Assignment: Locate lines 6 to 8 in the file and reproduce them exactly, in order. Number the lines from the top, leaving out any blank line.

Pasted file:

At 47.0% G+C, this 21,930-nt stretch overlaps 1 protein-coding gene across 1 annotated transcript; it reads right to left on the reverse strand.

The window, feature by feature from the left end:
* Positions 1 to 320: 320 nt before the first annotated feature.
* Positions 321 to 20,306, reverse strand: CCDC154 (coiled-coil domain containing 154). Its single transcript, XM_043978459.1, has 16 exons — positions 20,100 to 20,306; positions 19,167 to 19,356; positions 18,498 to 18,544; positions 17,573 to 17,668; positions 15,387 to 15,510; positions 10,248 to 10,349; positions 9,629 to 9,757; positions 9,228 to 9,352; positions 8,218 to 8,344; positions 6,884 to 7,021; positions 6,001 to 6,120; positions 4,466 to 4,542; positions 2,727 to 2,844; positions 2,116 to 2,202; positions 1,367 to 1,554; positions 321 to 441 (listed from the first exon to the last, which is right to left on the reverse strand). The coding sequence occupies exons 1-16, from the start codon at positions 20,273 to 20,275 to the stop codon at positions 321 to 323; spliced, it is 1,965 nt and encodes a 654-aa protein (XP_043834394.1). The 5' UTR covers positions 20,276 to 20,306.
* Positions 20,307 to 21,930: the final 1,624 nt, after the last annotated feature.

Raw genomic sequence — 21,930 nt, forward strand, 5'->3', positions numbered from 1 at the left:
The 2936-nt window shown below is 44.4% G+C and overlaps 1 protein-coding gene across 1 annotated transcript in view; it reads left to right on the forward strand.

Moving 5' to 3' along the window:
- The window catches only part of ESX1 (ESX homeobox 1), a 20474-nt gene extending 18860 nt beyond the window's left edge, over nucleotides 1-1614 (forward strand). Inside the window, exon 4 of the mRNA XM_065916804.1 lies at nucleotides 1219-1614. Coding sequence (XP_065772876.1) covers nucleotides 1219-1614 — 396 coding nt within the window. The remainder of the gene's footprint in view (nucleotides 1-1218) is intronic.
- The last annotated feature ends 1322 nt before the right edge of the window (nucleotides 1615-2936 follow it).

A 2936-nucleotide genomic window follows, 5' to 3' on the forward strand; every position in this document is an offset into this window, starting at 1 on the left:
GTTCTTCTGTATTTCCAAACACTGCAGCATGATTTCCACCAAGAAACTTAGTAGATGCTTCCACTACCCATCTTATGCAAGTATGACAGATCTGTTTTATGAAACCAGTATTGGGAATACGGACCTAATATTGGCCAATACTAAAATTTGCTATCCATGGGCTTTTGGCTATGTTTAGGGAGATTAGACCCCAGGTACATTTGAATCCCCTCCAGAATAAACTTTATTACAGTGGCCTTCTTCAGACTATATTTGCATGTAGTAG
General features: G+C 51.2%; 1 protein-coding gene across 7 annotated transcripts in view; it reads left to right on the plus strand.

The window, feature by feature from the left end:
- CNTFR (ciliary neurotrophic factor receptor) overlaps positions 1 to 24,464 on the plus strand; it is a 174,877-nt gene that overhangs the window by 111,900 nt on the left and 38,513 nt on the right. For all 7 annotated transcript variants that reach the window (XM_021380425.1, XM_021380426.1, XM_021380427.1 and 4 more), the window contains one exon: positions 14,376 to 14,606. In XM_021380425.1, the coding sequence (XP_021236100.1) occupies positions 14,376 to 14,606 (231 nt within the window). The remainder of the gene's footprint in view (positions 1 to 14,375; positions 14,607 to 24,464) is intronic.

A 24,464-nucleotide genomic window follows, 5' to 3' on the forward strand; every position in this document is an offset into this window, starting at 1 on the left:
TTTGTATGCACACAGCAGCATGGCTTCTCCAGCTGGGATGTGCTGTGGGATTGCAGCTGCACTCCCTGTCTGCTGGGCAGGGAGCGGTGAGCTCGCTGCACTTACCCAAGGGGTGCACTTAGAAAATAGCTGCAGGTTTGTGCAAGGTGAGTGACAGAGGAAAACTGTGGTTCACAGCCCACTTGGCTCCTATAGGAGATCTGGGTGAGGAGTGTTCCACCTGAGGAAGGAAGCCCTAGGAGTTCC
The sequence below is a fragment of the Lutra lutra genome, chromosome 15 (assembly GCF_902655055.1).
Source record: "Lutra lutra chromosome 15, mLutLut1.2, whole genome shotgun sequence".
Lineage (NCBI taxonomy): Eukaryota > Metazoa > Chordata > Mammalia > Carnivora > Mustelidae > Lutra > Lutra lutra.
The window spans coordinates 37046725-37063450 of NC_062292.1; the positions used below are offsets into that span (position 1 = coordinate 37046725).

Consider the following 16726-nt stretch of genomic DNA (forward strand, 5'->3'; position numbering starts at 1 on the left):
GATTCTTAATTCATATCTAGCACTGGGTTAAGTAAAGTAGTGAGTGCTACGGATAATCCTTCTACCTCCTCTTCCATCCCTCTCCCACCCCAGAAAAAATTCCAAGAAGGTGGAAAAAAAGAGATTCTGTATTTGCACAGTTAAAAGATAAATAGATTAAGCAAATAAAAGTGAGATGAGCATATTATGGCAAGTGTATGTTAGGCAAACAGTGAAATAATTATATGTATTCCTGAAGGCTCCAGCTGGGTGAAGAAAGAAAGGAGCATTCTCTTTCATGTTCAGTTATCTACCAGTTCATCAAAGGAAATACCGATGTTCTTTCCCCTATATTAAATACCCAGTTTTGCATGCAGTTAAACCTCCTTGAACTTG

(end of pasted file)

Raw genomic sequence — 21,930 nt, forward strand, 5'->3', positions numbered from 1 at the left:
The 2936-nt window shown below is 44.4% G+C and overlaps 1 protein-coding gene across 1 annotated transcript in view; it reads left to right on the forward strand.

Moving 5' to 3' along the window: